As we begin this first month of Adar, I invite you to marinate in the patient joy it brings as we journey towards the expanse of spring.
Rabbi Ari Lev
Dear Kol Tzedek Community,
I am currently in the midst of teaching a 7-week class on prayer. One of the most challenging aspects has been figuring out, "Do I teach how to do it or why we do it first." The how and the why have their own multilayered histories that intersect but are still distinct. Several of the students are interested in learning to wear a Tallit and wrap Tefillin. And their first questions are inevitably and understandably, "Why do we do this?" I am deeply empathetic to this question, and yet I find myself sounding a lot like Moses in this week's Torah portion when he famously declares, "Na'aseh v'Nishmah / We will do and we will hear" (Ex. 24:7). In other words, "Try it and then let's talk."
Now, to us post-modern critical thinkers, this does not come easy. In fact, when I suggested to one student that he might just want to try on Tefillin before reading a book about it, he responded, "I prefer to understand it first." That's reasonable. I am much more comfortable doing something that I understand. It is hard to trust that which we don't understand. And yet! I have found it important to remember that there are things we can only understand by way of experience. There is learning that happens beyond language and insight that is deeply personal, none of which can be prescribed to you.
Sometimes we need to Na'aseh v'Nishmah - sometimes we need to experience something in order to really hear it. Because, in truth, sometimes the reasons why we do things are not nearly as compelling as the doing itself. This is my own experience for example with wearing Tefillin. The fact that the Torah says I should make "a sign upon by arm and upon my forehead" is not what compels my practice. It is the fact that I inherited a pair of never-worn Tefillin from my father who received them for his Bar Mitzvah and I get to be the generation that reclaims them; It is the visceral acupressure-like feeling; It is the gender subversion; It is the ancient unknown.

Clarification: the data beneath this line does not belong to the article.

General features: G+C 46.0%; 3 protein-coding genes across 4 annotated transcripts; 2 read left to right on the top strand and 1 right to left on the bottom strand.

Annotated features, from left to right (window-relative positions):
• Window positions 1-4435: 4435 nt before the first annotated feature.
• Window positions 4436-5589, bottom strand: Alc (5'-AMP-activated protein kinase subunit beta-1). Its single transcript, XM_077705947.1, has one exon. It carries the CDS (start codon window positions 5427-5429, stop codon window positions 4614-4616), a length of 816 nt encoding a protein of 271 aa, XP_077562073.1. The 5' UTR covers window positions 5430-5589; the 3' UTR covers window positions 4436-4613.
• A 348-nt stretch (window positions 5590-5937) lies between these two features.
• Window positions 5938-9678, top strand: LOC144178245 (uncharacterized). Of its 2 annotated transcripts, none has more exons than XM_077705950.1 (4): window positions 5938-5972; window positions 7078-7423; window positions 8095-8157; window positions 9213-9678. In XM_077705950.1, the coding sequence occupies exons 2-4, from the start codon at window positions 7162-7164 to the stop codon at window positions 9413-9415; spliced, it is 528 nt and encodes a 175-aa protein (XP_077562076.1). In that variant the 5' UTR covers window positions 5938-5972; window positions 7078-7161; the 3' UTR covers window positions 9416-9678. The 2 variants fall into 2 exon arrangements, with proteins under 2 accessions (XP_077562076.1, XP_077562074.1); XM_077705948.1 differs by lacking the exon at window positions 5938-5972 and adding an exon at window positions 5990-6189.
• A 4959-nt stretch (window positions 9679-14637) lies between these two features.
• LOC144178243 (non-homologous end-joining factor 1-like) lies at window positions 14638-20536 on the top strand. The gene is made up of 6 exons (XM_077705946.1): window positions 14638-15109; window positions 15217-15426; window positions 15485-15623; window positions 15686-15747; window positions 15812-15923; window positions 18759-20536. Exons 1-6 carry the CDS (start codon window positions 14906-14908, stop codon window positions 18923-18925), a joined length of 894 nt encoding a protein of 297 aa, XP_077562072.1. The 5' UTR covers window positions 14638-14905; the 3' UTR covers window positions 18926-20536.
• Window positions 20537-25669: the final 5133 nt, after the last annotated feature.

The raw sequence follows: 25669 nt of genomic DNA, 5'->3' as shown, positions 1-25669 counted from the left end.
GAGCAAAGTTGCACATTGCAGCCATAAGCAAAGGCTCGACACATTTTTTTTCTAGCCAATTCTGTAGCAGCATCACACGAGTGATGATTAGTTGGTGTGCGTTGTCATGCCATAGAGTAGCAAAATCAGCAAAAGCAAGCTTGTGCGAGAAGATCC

In a midrash about this verse, the rabbis imagine Moses asking: Is doing something possible without understanding? Understanding leads one to doing. And then the rabbis reread the line in our Torah to mean, "Na'aseh v'Nishmah - We will do what we understand" (Mechilta 24:7).
While I appreciate and agree with this rational rendering, it is not the whole truth. This Shabbat I invite you to dwell in the discomfort and wisdom that sometimes we do things irrationally and only later understand why. Not in some naive, "You'll understand when you are older" kind of way. But in a, "Revelation takes many forms" kind of way.
Rabbi Ari Lev
You can search Rabbi Ari Lev's blog below:
Rabbi Ari Lev Fornari brings Torat Hayyim, a living tradition, to Kol Tzedek Synagogue through thoughts about prayer, justice, and community.